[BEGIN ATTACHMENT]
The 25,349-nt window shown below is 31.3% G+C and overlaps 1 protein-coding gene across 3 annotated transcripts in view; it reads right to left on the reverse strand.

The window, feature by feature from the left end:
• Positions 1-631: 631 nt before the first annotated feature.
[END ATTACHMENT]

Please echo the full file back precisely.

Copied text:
The 25,349-nt window shown below is 31.3% G+C and overlaps 1 protein-coding gene across 3 annotated transcripts in view; it reads right to left on the reverse strand.

The window, feature by feature from the left end:
• Positions 1-631: 631 nt before the first annotated feature.